Accelerating change to a low carbon shopping centre

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Nick Hogg
EMEA Upstream Sustainability Services

Having worked on the Upstream Sustainability Benchmarking  service over the past four of its 10 years, I have seen impressive improvements in energy efficiency amongst the participating shopping centres owners. Retailers within shopping centres cannot be overlooked, as impacts from their operations are significant and landlord and tenants increasingly have to work together.

How do we engage all parties to accelerate change in the retail sector? This is the question we are asking in the research for the British Council of Shopping Centres (BCSC).

All stakeholders in the chain have a role: owners, centre and operations managers, occupiers and government. However, real and perceived barriers to change (legislative, technical and those to do with organisational boundaries) often outweigh incentives (financial and reputational).

There are some key issues here:
–  Organisational boundaries can be a barrier – incentives can be split due to differing arrangements of who buys energy, who consumes it and where within the building. This also requires understanding and communication between these different stakeholders.

–  Improvements that could be made to existing legislation to encourage energy efficiency.  One such example is that supported by the Green Property Alliance which is to roll out Display Energy Certificates (DECs) to commercial buildings – with the caveat that the methodology and calibration has to be revised for commercial buildings. Nevertheless, this is seen as a driver to help communicate energy performance more transparently both at building-level engagement and the corporate level.

–  The possible introduction of mandatory reporting of carbon emissions, which is widely expected, is seen as the ‘game changer’ in terms of accelerating relative performance improvements.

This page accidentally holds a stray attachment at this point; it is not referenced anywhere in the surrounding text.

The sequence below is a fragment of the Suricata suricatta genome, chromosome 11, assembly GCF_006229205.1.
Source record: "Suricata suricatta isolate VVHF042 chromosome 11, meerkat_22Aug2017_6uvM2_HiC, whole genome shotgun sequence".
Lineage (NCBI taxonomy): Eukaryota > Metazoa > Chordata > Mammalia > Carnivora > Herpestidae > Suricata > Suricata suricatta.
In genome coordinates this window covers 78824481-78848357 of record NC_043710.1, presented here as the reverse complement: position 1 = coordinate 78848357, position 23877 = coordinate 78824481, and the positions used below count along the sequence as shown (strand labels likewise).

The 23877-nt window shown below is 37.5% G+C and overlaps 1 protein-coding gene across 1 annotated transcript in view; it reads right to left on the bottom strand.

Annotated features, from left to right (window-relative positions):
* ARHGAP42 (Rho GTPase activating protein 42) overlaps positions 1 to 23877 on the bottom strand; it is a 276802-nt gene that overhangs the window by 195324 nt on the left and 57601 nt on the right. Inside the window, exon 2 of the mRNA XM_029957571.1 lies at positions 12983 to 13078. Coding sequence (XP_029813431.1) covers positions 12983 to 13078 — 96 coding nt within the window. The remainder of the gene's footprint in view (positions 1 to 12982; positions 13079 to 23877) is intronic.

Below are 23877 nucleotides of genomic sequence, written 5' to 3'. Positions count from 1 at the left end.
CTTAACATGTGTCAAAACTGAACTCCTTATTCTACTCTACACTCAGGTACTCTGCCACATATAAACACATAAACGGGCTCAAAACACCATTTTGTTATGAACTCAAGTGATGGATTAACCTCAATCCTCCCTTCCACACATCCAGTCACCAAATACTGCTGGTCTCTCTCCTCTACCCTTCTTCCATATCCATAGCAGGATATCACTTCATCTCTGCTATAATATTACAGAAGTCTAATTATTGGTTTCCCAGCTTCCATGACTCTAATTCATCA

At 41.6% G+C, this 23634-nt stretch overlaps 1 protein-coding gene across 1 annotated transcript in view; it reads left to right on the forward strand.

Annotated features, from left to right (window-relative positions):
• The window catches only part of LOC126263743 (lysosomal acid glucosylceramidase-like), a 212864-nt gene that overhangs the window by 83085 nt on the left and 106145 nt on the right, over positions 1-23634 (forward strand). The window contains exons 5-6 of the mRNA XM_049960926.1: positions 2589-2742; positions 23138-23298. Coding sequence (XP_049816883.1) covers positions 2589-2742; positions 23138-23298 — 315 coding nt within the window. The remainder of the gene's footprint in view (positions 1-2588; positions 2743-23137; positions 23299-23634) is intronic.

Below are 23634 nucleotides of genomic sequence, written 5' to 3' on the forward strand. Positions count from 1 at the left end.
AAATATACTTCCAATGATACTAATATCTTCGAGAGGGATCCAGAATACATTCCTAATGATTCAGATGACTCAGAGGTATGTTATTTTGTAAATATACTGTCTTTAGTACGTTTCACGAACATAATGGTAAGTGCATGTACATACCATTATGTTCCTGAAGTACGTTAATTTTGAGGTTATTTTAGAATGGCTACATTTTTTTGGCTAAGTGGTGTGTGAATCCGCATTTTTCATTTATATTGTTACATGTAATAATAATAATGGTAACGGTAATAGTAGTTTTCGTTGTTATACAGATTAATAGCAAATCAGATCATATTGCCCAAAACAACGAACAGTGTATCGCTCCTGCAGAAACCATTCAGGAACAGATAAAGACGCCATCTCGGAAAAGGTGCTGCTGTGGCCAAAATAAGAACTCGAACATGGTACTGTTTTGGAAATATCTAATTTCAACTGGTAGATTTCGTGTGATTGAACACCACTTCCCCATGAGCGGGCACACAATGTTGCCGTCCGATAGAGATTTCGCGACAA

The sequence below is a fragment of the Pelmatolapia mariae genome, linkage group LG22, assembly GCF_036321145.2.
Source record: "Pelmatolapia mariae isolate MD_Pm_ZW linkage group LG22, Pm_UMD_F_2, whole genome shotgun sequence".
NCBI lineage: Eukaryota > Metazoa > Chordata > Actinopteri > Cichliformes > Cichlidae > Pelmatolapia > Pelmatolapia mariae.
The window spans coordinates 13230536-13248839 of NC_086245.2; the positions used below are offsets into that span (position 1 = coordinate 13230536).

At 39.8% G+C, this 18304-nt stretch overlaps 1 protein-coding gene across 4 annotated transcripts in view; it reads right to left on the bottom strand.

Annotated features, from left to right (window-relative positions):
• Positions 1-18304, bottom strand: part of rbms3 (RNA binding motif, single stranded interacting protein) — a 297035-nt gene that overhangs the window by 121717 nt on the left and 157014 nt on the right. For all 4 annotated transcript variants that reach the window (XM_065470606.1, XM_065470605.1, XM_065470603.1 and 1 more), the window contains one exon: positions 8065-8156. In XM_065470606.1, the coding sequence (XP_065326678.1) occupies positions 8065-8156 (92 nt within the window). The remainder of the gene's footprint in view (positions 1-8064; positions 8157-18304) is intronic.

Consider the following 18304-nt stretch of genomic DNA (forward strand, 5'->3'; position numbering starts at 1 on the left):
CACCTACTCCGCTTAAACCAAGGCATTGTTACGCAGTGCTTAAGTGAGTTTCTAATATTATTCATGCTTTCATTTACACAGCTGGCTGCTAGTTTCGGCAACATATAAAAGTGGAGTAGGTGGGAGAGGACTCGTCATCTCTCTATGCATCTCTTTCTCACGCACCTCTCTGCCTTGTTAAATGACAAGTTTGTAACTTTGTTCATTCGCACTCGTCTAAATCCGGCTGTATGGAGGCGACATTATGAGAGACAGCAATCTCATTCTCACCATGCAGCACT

–  The Industry should continue to engage with government to ensure that legislative implementation is as effective as possible. Moreover, if the UK is to really progress toward the target of 80% reduction in CO2 emissions by 2050 then there is a wider discussion about the decarbonisation of energy supplies which goes beyond what can be achieved purely at property level.

–  Hywel Davies (CIBSE) rightly argues that there are three ‘elephants in the room’: tackling existing stock – most of the buildings that will be around when we reach key target dates already exist today; the importance of measuring operational performance; and greater emphasis on ensuring that regulations are actually complied with and enforced.

Whilst this all makes for a strong case as to how we could and why we should be reducing emissions, there is still the question about what might be limiting change. Is this an educational or motivational issue? We need to better understand how and who, within stakeholders’ organisations, makes the ‘green’ decisions and how effectively is it communicated by those that can effect change. I welcome comments on these issues.

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